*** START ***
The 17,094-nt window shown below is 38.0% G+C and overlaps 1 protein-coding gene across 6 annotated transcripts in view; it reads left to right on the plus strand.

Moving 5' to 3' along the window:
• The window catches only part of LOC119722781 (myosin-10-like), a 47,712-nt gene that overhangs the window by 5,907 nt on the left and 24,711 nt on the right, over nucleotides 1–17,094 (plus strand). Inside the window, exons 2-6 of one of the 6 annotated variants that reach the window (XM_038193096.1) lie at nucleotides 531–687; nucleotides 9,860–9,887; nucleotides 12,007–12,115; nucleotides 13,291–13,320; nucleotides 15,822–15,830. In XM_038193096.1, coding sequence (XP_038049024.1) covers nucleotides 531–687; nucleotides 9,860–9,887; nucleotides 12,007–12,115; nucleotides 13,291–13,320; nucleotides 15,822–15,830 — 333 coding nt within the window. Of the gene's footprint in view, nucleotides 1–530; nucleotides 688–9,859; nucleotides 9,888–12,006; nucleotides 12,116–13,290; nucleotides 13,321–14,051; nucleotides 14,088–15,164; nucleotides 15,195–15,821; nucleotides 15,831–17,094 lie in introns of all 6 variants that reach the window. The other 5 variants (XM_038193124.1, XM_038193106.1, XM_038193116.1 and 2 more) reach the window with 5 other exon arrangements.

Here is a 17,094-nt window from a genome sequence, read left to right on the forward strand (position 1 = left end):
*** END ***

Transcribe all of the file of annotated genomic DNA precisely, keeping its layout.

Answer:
The 17,094-nt window shown below is 38.0% G+C and overlaps 1 protein-coding gene across 6 annotated transcripts in view; it reads left to right on the plus strand.

Moving 5' to 3' along the window:
• The window catches only part of LOC119722781 (myosin-10-like), a 47,712-nt gene that overhangs the window by 5,907 nt on the left and 24,711 nt on the right, over nucleotides 1–17,094 (plus strand). Inside the window, exons 2-6 of one of the 6 annotated variants that reach the window (XM_038193096.1) lie at nucleotides 531–687; nucleotides 9,860–9,887; nucleotides 12,007–12,115; nucleotides 13,291–13,320; nucleotides 15,822–15,830. In XM_038193096.1, coding sequence (XP_038049024.1) covers nucleotides 531–687; nucleotides 9,860–9,887; nucleotides 12,007–12,115; nucleotides 13,291–13,320; nucleotides 15,822–15,830 — 333 coding nt within the window. Of the gene's footprint in view, nucleotides 1–530; nucleotides 688–9,859; nucleotides 9,888–12,006; nucleotides 12,116–13,290; nucleotides 13,321–14,051; nucleotides 14,088–15,164; nucleotides 15,195–15,821; nucleotides 15,831–17,094 lie in introns of all 6 variants that reach the window. The other 5 variants (XM_038193124.1, XM_038193106.1, XM_038193116.1 and 2 more) reach the window with 5 other exon arrangements.

Here is a 17,094-nt window from a genome sequence, read left to right on the forward strand (position 1 = left end):